A small bag would suffice for my riding companion. For he’d no aspirations to camp. Ever. Quite clear on this point, an honesty I admired. I’d stay with carrying all my own kit, if only because it’d be the easiest thing to do. Besides, I was used to it.

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Sleepless in Seattle

November 2nd, 2011

"..exciting new Central Library" was foremost amongst the Clipper magazine’s spread on offerings from Seattle. In-flight – of sorts – publication on the late evening fast ferry into the city. I was sure they’d overlooked Microsoft, Amazon. And Nirvana. Never mind Meg Ryan.

But none of this much mattered, for I was to meet up with an old school friend I’d not seen in over twenty years. Now settled in West Seattle. We’d chatted a little on the phone, his distinctive chuckle I’d remembered from childhood still errr… distinctive.

We’d ridden a lot together as teenagers, around Pembrokeshire. Plans to do so once more, but with far greater aspirations this time. South towards California. About twice the length of Wales.

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Swift passage to Seattle

October 23rd, 2011

Swift passage to Seattle from Ken Roberts on Vimeo.

Ken parts company with Canada, making a swift passage by fast catamaran from Victoria into Seattle, Washington State, USA. And there are postcards to write..

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Into Seattle

October 23rd, 2011

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It was late. Gone ten pm by the time I’d cleared US Customs at the ferry terminal in Seattle. My luggage – four panniers, one large dry bag stuffed with bottles and the handlebar bag, one tent and my trusty steed – retrieved and my bicycle laden for the short journey – a few miles – to meet up with an old school friend.

I’d taken the fast catamaran from Victoria, on Canada’s Vancouver Island, directly into Seattle, Washington State. A little shy of three hours. Turning up ridiculously early for check-in had paid dividends. In spades. Arriving prepared to lash panniers together to minimise excess baggage charges, only to find my early arrival being rewarded with some sensible discretion. My luggage treated as equivalent to the normal inclusive allowance of two larger items.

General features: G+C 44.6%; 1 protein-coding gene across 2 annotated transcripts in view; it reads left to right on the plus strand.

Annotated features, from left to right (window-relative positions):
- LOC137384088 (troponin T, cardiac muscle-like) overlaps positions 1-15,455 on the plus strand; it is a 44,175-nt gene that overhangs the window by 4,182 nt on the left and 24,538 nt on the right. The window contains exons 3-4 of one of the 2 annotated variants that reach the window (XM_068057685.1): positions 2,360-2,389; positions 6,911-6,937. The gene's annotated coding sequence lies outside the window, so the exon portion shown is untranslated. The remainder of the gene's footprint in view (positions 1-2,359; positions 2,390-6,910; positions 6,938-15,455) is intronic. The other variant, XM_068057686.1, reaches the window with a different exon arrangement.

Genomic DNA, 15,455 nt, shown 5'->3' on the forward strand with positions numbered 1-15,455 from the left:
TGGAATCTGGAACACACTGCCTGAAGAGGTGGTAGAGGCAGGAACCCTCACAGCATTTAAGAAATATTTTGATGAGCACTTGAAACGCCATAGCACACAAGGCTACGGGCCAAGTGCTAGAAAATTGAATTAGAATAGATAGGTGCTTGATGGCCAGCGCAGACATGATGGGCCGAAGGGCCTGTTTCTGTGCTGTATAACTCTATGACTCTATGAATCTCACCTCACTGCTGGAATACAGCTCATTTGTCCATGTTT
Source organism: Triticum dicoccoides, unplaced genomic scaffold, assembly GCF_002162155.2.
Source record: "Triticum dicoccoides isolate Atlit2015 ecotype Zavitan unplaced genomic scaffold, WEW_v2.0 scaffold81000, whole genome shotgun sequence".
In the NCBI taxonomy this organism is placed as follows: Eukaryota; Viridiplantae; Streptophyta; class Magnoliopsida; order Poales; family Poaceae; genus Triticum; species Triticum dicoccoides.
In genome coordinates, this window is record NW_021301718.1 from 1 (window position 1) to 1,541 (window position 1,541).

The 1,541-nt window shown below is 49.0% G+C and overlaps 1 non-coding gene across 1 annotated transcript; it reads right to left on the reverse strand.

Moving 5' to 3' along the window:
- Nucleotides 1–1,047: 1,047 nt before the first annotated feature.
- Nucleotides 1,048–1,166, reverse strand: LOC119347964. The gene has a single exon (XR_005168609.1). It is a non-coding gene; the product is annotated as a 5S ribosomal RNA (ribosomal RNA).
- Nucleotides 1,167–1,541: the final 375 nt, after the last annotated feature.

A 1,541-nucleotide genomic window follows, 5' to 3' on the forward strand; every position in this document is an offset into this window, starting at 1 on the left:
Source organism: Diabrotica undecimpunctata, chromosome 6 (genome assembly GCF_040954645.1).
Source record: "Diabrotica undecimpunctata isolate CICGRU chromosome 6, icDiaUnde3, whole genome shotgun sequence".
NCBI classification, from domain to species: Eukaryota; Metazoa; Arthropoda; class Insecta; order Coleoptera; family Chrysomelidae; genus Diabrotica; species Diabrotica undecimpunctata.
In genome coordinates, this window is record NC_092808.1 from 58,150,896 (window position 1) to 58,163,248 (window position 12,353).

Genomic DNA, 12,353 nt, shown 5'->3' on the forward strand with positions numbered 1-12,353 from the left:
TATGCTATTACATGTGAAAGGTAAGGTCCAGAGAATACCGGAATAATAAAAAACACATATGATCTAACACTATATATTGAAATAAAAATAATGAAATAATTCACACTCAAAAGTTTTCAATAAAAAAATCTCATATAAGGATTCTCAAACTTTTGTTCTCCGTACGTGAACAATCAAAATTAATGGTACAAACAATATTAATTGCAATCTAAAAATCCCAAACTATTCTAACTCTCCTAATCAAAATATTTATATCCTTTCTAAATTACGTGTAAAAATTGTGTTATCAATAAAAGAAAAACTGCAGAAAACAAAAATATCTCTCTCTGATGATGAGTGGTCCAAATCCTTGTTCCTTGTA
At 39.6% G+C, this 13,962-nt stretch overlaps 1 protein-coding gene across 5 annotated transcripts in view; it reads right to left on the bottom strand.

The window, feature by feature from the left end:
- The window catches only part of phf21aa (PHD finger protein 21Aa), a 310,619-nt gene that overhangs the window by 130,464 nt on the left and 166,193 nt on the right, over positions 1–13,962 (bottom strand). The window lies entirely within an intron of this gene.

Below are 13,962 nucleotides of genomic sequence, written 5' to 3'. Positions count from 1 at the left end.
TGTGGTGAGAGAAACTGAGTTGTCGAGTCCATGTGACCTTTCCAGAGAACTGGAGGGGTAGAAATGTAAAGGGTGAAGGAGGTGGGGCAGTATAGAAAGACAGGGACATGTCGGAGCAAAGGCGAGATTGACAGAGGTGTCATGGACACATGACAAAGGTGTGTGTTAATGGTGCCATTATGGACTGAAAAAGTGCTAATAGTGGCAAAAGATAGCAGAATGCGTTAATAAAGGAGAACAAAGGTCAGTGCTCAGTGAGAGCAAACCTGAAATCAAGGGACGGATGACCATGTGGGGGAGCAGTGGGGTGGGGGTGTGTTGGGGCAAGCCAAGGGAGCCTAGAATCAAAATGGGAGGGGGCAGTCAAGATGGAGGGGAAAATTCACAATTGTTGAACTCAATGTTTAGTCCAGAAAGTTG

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Mountains to climb, plateau to cross

October 8th, 2011

Three weeks to Seattle. I’d miss Meg Ryan but would have the chance to meet up with an old school friend I’d not seen in, well, decades. Planned to ride together for a while, just as we’d done as teenagers back in Pembrokeshire.

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Plan was simple enough. Inland, due east, from Prince Rupert, through the imaginatively named Coast Mountains to British Columbia’s interior plateau. It sounded flat, but you could never be sure. Fertile ground for headwinds, especially as I’d an idea they’d still be mostly southerlies.

From Prince George, at the northern end of the plateau, I’d turn due south, heading for the winter resort of Whistler. Too early, I hoped, for snow. But I’d a warm bed booked in a hostel for a few days. Planned respite from camping, chance to dry kit out, and confirm the arrangements for the next stage.

A few days later and I’d be in Vancouver, back once more on the west coast. Arranged to stay with some fellow cyclists, and hoped to meet a Kazakh masseuse I’d met back in Kazakhstan, but now a Canadian citizen living in the city. I was curious.

I’d balked at trying to pick a route amongst the busy highways south over the border. Deciding instead to take a short hop on the ferry to Vancouver Island, night or two there, then a fastcat into the US and Seattle itself. Leaving me about five miles through the city.

Quietly pleased with my solution. A certain elegance, a simplistic beauty I thought. Just had to push the pedals, turn the cranks, wild camp and avoid any aggressive bears. Or moose.